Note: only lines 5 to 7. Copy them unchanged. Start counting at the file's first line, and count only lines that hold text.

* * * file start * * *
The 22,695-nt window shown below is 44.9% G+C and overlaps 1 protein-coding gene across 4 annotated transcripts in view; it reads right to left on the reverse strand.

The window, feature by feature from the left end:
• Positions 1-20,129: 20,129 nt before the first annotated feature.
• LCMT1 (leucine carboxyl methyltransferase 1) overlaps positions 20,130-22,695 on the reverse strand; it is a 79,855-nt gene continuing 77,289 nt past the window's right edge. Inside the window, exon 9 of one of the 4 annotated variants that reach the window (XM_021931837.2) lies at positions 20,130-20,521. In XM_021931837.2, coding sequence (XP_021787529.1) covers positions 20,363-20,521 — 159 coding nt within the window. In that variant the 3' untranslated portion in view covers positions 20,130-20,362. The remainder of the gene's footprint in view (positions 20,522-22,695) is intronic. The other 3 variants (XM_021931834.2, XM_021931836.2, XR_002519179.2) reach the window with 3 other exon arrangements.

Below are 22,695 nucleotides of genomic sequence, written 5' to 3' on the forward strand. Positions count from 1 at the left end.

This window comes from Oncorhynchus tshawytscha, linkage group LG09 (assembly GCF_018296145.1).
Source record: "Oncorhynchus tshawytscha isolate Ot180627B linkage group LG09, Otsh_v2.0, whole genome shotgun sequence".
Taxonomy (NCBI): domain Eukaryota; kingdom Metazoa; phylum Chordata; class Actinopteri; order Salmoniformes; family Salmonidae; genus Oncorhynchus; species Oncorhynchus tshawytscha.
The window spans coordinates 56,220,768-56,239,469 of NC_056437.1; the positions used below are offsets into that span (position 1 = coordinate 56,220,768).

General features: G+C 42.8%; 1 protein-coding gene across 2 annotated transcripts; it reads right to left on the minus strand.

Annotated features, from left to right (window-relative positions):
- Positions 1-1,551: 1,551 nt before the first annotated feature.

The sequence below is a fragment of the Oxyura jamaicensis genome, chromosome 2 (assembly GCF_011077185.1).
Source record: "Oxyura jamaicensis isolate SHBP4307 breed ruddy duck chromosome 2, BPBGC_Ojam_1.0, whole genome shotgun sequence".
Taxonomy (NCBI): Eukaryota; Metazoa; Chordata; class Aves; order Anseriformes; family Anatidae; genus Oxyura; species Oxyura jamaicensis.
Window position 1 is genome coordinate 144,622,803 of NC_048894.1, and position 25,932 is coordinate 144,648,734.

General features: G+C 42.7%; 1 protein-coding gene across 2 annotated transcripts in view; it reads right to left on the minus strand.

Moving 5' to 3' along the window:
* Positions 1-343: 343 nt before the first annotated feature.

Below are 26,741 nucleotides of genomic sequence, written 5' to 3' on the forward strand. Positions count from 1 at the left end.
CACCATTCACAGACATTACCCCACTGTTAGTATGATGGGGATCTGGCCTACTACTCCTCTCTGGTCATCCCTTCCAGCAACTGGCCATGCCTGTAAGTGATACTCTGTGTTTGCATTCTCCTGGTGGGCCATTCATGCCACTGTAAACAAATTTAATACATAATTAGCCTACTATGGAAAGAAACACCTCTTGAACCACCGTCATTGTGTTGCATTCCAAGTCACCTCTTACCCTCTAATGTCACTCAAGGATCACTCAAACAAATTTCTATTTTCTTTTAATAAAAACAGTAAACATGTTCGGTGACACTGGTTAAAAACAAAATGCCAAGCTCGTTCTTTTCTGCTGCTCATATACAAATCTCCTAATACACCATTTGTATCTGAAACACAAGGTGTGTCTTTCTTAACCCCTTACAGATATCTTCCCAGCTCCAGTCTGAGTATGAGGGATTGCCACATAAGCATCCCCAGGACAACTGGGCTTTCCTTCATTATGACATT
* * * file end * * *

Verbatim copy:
Below are 22,695 nucleotides of genomic sequence, written 5' to 3' on the forward strand. Positions count from 1 at the left end.

This window comes from Oncorhynchus tshawytscha, linkage group LG09 (assembly GCF_018296145.1).
Source record: "Oncorhynchus tshawytscha isolate Ot180627B linkage group LG09, Otsh_v2.0, whole genome shotgun sequence".